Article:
What is it about?

This study reveals the novel ways by which a named virus, Bluetongue virus (BTV), leaves the infected cell once virus replication is complete. BTV, which infects animals and causes serious disease with high mortality is an arbovirus that is spread when insects such as midges bite the animal so the processes it uses must function in both insect and animal cells. In addition, while some viruses such as influenza or SARS-CoV-2 have a fatty envelope which allows them to “bud” from the infected cell, BTV has no such layer and was previously thought to be incapable of using the same mechanism. However, our study shows that newly made BTV particles can be loaded as cargo into fatty bubbles, called vesicles, which are then transported outside of the infected cell in large clusters, mimicking the mechanism used by enveloped viruses. This may allow the virus to avoid the immune system for some time and to deliver a “packet” of viruses to further cells, improving the efficiency of the infection and being beneficial for the virus life cycle.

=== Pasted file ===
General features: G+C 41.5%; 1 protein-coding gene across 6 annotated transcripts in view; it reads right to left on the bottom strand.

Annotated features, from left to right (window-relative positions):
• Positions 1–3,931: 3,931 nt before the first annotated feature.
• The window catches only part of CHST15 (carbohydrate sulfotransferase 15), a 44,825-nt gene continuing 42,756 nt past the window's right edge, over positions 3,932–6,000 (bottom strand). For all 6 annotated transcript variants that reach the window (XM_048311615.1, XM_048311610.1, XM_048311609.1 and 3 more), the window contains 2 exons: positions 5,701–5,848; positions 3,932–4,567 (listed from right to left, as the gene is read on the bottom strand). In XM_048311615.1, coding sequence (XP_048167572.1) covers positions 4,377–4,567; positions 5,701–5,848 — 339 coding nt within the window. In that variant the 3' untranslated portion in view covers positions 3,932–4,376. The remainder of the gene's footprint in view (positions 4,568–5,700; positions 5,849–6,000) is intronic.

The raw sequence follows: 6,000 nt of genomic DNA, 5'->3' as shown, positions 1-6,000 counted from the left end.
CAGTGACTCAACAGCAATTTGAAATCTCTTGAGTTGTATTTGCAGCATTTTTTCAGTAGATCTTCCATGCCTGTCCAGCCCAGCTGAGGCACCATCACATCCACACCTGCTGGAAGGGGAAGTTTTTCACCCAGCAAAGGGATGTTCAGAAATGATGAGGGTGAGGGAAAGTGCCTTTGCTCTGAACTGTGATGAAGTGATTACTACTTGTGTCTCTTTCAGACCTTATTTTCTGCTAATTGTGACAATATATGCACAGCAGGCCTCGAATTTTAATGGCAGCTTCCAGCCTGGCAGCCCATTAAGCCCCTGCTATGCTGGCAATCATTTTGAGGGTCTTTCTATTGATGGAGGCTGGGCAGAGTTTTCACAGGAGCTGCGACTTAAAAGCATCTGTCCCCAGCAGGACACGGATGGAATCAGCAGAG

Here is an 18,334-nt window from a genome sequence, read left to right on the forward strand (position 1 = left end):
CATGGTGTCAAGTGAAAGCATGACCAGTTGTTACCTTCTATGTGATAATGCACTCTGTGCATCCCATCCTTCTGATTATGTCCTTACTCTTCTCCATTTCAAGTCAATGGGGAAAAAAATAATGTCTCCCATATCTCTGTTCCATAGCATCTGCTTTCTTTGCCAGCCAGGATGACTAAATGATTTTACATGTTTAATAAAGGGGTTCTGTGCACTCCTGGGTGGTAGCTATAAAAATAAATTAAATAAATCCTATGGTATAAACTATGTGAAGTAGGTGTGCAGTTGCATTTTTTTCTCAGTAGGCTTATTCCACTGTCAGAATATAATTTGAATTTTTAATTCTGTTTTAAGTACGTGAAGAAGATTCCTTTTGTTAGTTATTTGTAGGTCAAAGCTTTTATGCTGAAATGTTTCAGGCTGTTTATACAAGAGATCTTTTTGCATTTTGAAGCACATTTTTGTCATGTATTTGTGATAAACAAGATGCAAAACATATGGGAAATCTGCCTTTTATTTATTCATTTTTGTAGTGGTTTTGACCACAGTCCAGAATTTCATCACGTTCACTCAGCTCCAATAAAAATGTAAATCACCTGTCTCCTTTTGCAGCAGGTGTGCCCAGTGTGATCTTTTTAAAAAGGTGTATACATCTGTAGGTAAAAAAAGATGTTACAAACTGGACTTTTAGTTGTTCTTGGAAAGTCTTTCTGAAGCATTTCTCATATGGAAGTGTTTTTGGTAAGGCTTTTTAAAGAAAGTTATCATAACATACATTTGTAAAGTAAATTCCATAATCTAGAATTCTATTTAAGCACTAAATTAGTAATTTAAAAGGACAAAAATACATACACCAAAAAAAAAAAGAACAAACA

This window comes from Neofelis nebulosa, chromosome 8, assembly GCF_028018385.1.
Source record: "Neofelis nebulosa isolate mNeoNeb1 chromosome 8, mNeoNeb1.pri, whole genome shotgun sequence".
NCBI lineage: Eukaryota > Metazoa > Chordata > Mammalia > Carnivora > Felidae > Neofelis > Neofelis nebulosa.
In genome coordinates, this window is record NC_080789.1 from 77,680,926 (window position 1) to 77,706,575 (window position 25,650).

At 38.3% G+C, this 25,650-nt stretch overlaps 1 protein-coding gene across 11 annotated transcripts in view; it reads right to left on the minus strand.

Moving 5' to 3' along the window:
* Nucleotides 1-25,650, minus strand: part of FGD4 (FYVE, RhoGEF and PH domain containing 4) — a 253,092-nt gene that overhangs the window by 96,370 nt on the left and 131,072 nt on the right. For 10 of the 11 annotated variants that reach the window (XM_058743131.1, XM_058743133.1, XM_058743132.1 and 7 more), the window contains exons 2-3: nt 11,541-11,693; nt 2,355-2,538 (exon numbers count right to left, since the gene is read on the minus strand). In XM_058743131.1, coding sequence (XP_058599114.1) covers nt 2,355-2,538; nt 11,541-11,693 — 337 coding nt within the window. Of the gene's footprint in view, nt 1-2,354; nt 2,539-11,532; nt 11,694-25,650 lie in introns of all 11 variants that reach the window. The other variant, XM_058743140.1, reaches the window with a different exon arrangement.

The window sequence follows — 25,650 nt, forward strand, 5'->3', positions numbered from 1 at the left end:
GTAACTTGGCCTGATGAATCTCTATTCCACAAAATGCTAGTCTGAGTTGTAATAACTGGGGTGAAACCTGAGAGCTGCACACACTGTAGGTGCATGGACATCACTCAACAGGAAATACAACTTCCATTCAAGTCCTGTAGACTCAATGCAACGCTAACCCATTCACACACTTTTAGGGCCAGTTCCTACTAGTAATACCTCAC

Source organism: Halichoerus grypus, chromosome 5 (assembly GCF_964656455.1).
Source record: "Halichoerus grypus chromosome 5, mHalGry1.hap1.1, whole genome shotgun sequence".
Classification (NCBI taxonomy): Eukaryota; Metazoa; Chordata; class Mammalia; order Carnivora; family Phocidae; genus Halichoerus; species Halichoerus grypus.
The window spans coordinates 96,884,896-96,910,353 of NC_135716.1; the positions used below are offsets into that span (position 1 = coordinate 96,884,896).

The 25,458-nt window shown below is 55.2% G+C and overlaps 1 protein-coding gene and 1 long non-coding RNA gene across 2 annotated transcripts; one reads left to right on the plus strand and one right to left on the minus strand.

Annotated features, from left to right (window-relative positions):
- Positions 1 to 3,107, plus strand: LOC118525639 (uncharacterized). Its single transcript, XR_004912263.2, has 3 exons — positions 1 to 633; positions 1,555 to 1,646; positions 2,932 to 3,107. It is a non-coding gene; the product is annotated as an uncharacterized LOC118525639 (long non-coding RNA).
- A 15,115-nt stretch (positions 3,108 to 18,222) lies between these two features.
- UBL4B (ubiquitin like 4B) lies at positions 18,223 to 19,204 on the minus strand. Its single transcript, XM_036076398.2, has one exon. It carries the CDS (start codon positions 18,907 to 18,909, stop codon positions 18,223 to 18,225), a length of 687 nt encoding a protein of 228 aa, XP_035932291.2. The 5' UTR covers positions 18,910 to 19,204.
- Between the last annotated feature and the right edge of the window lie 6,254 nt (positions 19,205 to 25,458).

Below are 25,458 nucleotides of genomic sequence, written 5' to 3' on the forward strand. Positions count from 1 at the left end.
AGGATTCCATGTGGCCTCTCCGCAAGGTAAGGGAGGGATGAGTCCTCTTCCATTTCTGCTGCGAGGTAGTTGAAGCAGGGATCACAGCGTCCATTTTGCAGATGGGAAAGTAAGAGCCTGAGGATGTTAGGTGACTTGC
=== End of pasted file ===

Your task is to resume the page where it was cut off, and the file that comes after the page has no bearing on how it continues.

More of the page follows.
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Why is it important?

We show that the extracellular vesicles (EVs) containing virus particles offer a very efficient platform for virus entry into other cells allowing the virus to spread rapidly within the infected animal. This brings the release of viruses into focus as a possible target for the development of therapies aimed at moderating the infection to prevent overt disease and allow time for the immune system to act. Overall, the study contributes to a understand better of the diverse mechanisms of virus release and offers a greater range of treatment options.


As well as our study on their use by viruses, EVs, are currently being developed as delivery vehicles for such cargos as drugs, nucleic acids and peptides, and our study contributes to the understanding of how they are formed and how cargo is loaded into them.

Professor Polly Roy

Read the Original

This page is a summary of: A non-enveloped arbovirus released in lysosome-derived extracellular vesicles induces super-infection exclusion, PLoS Pathogens, October 2020, PLOS, DOI: 10.1371/journal.ppat.1009015.
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